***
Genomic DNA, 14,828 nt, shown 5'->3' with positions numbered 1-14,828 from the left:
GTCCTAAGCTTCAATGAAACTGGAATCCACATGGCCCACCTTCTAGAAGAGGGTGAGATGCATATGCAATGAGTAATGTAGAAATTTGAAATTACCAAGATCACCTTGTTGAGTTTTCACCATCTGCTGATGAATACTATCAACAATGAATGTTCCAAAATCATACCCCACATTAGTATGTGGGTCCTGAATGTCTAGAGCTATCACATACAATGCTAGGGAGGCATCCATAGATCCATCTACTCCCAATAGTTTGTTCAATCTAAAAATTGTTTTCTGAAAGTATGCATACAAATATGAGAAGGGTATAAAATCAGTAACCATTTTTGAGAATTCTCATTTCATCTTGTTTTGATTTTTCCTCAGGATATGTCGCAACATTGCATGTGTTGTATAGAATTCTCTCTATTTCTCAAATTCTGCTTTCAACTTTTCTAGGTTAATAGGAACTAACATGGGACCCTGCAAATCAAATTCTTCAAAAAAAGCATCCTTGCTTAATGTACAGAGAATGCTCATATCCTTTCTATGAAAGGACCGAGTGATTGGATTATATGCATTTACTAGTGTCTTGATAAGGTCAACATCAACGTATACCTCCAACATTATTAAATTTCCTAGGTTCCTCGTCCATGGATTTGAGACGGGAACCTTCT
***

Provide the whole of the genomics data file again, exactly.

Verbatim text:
Genomic DNA, 14,828 nt, shown 5'->3' with positions numbered 1-14,828 from the left:
GTCCTAAGCTTCAATGAAACTGGAATCCACATGGCCCACCTTCTAGAAGAGGGTGAGATGCATATGCAATGAGTAATGTAGAAATTTGAAATTACCAAGATCACCTTGTTGAGTTTTCACCATCTGCTGATGAATACTATCAACAATGAATGTTCCAAAATCATACCCCACATTAGTATGTGGGTCCTGAATGTCTAGAGCTATCACATACAATGCTAGGGAGGCATCCATAGATCCATCTACTCCCAATAGTTTGTTCAATCTAAAAATTGTTTTCTGAAAGTATGCATACAAATATGAGAAGGGTATAAAATCAGTAACCATTTTTGAGAATTCTCATTTCATCTTGTTTTGATTTTTCCTCAGGATATGTCGCAACATTGCATGTGTTGTATAGAATTCTCTCTATTTCTCAAATTCTGCTTTCAACTTTTCTAGGTTAATAGGAACTAACATGGGACCCTGCAAATCAAATTCTTCAAAAAAAGCATCCTTGCTTAATGTACAGAGAATGCTCATATCCTTTCTATGAAAGGACCGAGTGATTGGATTATATGCATTTACTAGTGTCTTGATAAGGTCAACATCAACGTATACCTCCAACATTATTAAATTTCCTAGGTTCCTCGTCCATGGATTTGAGACGGGAACCTTCT